Sunday, April 10, 2011

well said

Invisible to the Eye

Some problems are more obvious than others. When someone is clearly struggling, we are usually quite empathetic. We see them limp through life, and most of us readily help in any way we can. We may even make great personal sacrifices to ease their burdens.

Other times, however, the afflictions people endure might be completely invisible to the eye. Some struggles are silent; some burdens are carried privately. It may be an unhealthy relationship, a personal financial crisis, or physical or emotional pain. Whatever the ailments, these silent sufferers may smile and seem to be all right, but inside they are barely holding on—and doing so alone.

Perhaps we could be more observant. Maybe we should notice when hands clench with pain, when eyes glaze over with disappointment, or when cheeks are flush with embarrassment. Along with such subtle signs, we could pay attention to those quiet feelings in our heart urging us to help, even when others haven’t asked for help.

One woman recalls how a friend noticed that she had started hanging laundry on the banister inside her home. She never told her friend that her clothes dryer was broken; she did not want to explain that she did not have money enough to repair or replace it. But this observant and kind-hearted friend paid for a repairman to fix her dryer. As much as the woman was grateful to have a dryer, she felt even more grateful to have a friend who cared enough to look beneath the surface of her life.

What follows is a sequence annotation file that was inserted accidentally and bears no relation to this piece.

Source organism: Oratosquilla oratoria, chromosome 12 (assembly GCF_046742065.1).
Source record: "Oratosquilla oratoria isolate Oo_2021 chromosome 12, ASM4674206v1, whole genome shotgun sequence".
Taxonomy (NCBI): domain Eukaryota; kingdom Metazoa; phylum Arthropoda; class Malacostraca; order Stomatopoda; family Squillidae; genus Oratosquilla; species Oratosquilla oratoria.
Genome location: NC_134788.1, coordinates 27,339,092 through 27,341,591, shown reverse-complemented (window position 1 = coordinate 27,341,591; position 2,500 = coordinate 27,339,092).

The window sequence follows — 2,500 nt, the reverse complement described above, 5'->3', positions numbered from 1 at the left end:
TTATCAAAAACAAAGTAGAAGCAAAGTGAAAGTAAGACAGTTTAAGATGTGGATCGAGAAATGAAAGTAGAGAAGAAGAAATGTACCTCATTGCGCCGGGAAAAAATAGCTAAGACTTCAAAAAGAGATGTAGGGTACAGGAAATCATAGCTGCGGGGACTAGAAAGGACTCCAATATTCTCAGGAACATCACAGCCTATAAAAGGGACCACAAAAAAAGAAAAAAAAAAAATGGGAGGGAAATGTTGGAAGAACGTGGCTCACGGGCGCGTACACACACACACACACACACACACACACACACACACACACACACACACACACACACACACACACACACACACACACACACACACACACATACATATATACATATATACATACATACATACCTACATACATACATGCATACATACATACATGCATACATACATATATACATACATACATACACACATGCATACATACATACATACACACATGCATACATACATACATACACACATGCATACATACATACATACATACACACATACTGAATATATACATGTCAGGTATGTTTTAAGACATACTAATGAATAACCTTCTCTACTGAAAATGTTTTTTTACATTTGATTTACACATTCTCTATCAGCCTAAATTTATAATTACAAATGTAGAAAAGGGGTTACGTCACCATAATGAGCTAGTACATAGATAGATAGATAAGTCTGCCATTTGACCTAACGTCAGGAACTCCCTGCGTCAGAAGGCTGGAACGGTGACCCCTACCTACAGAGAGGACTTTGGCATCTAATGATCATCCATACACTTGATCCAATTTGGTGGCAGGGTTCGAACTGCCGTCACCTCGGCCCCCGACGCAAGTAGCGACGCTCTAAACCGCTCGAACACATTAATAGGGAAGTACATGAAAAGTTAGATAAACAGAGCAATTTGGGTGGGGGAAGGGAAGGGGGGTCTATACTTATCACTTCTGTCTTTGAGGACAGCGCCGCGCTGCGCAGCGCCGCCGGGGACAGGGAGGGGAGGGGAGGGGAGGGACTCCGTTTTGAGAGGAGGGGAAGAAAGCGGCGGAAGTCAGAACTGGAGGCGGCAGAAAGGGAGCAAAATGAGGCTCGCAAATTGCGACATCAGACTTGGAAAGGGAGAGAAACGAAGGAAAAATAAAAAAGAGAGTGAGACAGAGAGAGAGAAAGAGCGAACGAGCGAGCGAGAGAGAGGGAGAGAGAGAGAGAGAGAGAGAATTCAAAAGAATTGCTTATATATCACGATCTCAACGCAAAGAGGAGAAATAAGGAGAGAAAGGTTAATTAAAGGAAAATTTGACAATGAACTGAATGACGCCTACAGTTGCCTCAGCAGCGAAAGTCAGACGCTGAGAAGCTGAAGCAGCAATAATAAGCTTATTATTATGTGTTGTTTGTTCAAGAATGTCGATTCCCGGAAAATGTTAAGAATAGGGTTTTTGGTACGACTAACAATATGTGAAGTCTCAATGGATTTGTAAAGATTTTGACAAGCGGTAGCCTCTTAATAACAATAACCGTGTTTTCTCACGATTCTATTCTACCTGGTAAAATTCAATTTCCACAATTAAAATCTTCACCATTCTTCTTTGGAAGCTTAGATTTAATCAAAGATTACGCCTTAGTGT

Opportunities to help surround us, but they rarely come with engraved invitations. More often, they come with a gentle nudging in the heart, an intangible sense that we can help. As Saint-ExupĂ©ry’s little prince wisely observed: "The eyes are blind. One must look with the heart.”

I remember listening to this inspiring message last Sunday morning before the first conference session began and thought I would share (thank you Lyn for recording these messages on your blog every week).  While listening, I was reminded of one of my favorite quotes:

"Be kind, everyone you meet is fighting a hard battle."
Plato & oft quoted saying of Marjorie Hinckley

How true.  It is amazing how much a little kindness, love, respect, patience and encouragement means to someone who is struggling.  Even a smile goes a long way. So SMILE this week and look for opportunities to brighten someone's day :-).


Deja said...

That is one of my all-time favorite quotes, too. I think it was originally attributed to Plato. Love you, hope you're all well!

Julie said...

You are so right - I looked that up! I keep a little message from Sis. Hinckley's daughter in my journal in where she mentions her mother always saying that to her and her siblings. I had no idea it came from Plato . . . you learn something new every day! I'll add his name to the quote and acknowledge the man right now :-).

Kristin said...

You are already really good at doing this Julie. THanks for your love and support over the past couple of years! Love you!

Marti said...

I love this.

And I had to laugh because you'll never guess what happened on Saturday night...our dryer broke. No joke. Add it to the list of things we've had to fix or replace this year. This just reminds me to be grateful we can afford to fix it. Focus on the positive, right?!

 Natalie said...

Hey! Loved your comment on my blog. I just read some of Liza's funny sayings. Man, she sounds like such a crack up! Also, I love Le Petit Prince. Great quote.